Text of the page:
WHAT ARE THE BEST MUSCLE-BUILDING PROGRAMMES FOR YOUR ABS?

The abs are made up of a group of muscles: the rectus abdominis, the external and internal oblique muscles, and the transversus abdominis.

What are the best muscle-building programmes for your abs

The abs stabilise the centre of the body and can help you achieve a slender figure and the famous six-pack, while also protecting the discs in your spine.

WHAT ARE THE RIGHT EXERCISES FOR TONING YOUR ABS?

Before choosing the right programme for sculpting your abs, you need to set some clear objectives. As is the case with other weight-training exercises, endless reps are no guarantee of getting the result you want.

• In general, women want to achieve a slender figure and a flat tummy. To achieve that they should focus on doing long sets without adding weights.

• As for men, their aim is often to tone and bulk up and to build their muscle mass. For them, abs work involves increasing loads and weights as they progress.

Men and women looking to work on their abs can choose to do the same exercises. Some of the most popular exercises are as follows: floor crunches, pelvic/knee/leg lifts, sit-ups and exercises using accessories such as the wheel, ab mat, parallel bars, etc.

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WHAT'S THE BEST ABS PROGRAMME?

You can work on your abs as part of your regular weight-training sessions or at the end of any other sporting activity you take part in (team, combat and artistic sports, etc).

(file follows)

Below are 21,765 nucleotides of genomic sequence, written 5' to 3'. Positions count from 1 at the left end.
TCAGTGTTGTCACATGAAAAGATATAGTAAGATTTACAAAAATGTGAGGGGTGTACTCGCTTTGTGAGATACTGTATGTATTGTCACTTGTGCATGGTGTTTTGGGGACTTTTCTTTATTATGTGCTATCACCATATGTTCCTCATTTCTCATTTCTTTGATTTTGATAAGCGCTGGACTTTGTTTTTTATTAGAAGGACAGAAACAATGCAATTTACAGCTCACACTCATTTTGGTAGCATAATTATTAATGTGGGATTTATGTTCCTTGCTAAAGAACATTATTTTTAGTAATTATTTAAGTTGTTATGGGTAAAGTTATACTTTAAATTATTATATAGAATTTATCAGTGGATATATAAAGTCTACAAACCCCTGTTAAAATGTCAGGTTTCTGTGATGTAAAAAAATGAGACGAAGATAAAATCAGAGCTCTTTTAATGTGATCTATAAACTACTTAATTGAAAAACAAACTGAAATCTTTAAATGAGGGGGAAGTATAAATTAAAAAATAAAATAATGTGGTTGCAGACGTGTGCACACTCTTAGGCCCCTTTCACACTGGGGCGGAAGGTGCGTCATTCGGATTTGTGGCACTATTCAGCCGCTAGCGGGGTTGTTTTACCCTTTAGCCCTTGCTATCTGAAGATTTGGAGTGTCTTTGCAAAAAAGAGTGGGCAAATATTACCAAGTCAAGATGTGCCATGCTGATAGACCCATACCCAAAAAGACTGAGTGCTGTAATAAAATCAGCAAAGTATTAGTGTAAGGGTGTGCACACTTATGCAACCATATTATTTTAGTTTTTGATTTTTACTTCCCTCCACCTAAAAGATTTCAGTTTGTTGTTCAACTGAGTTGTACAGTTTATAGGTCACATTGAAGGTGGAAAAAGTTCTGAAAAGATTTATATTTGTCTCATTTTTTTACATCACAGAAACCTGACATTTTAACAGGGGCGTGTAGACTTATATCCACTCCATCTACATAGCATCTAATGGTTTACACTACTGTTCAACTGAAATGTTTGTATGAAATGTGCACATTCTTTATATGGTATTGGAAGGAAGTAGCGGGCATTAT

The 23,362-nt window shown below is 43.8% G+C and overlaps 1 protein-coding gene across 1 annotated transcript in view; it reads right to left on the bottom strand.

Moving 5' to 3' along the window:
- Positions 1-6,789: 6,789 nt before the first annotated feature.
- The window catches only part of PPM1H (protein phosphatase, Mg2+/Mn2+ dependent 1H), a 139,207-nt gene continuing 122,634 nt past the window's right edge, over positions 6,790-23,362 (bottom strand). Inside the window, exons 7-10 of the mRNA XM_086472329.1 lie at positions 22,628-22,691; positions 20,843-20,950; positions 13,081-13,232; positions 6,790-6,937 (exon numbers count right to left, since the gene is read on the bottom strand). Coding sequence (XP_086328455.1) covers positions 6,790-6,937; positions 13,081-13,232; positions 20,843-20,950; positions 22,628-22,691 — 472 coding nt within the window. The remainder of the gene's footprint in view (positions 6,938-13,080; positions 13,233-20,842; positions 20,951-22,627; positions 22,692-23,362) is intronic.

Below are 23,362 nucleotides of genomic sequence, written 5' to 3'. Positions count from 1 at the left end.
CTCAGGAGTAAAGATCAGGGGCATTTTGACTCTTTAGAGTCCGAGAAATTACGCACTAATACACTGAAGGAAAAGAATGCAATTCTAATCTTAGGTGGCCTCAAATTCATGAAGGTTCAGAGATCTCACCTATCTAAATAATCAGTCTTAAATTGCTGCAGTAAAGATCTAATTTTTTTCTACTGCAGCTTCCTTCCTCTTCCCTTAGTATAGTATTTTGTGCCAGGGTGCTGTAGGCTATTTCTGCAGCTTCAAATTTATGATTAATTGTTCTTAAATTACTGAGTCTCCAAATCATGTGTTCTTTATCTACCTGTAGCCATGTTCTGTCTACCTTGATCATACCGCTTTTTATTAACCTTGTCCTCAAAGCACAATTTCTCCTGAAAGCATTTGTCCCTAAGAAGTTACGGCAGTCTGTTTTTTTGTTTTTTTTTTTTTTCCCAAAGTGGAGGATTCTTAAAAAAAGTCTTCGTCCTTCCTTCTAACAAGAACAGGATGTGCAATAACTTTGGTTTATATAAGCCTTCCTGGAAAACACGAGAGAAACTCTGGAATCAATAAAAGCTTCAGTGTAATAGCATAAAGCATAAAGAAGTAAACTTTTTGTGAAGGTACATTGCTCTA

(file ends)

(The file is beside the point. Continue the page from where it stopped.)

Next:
You should aim to do three or four exercises, with each one targeting different parts of the abs. Do 15 to 20 reps, taking a minute's break between sets (three to four sets). Take your time in performing each exercise and try to control your movements as best you can. You need to control your breathing when doing any type of abs exercise. That means exhaling through your mouth and holding your stomach in when exerting yourself and then inhaling, still holding your stomach in, as you return to the start position. Girls, try to engage your perineum when performing the exercises.

In addition to exercises focusing solely on the abs, you can also work on them by doing squats, deadlifts and exercises that work different joints together. The abs and the lower back muscles are heavily engaged when it comes to lifting loads. These are functional movements, similar to the ones we make in everyday life, and in performing them you can build your muscles evenly and in a way that's proven to withstand whatever life throws at them.

WHERE DO CORE STRENGTHENING EXERCISES FIT INTO ALL THIS?

Core strengthening exercises engage most of the muscles in the trunk and also strengthen the outer and inner abdominal muscles (rectus abdominis, the external and internal oblique muscles, and the transversus abdominis). Doing them helps protect the discs in your spine by toning the lower back muscles. Core strengthening exercises also improve sporting performance by guaranteeing the transfer of driving forces between the upper and lower parts of the body. There's no point developing the muscles in the upper and lower parts of the body if the centre is unable to transfer that power. A toned trunk can help you put more power into what you do in everyday situations and in your sport.

Here are some of the most popular core strengthening exercises: press-ups, abs exercises, squats, and pull-ups. An excellent alternative to conventional abs exercises, core strengthening techniques involve maintaining an engagement position (isometrics) for as long as possible with a view to working on a specific muscle or muscle group. For the most effective workout, muscle fatigue needs to be fairly significant.

Don't forget either to eat a balanced diet and to do some cardio training (treadmill, exercise bike, cross trainer, etc) at least once a week (for 30 to 45 minutes). Stamina activities help you burn off body fat, especially around the stomach.

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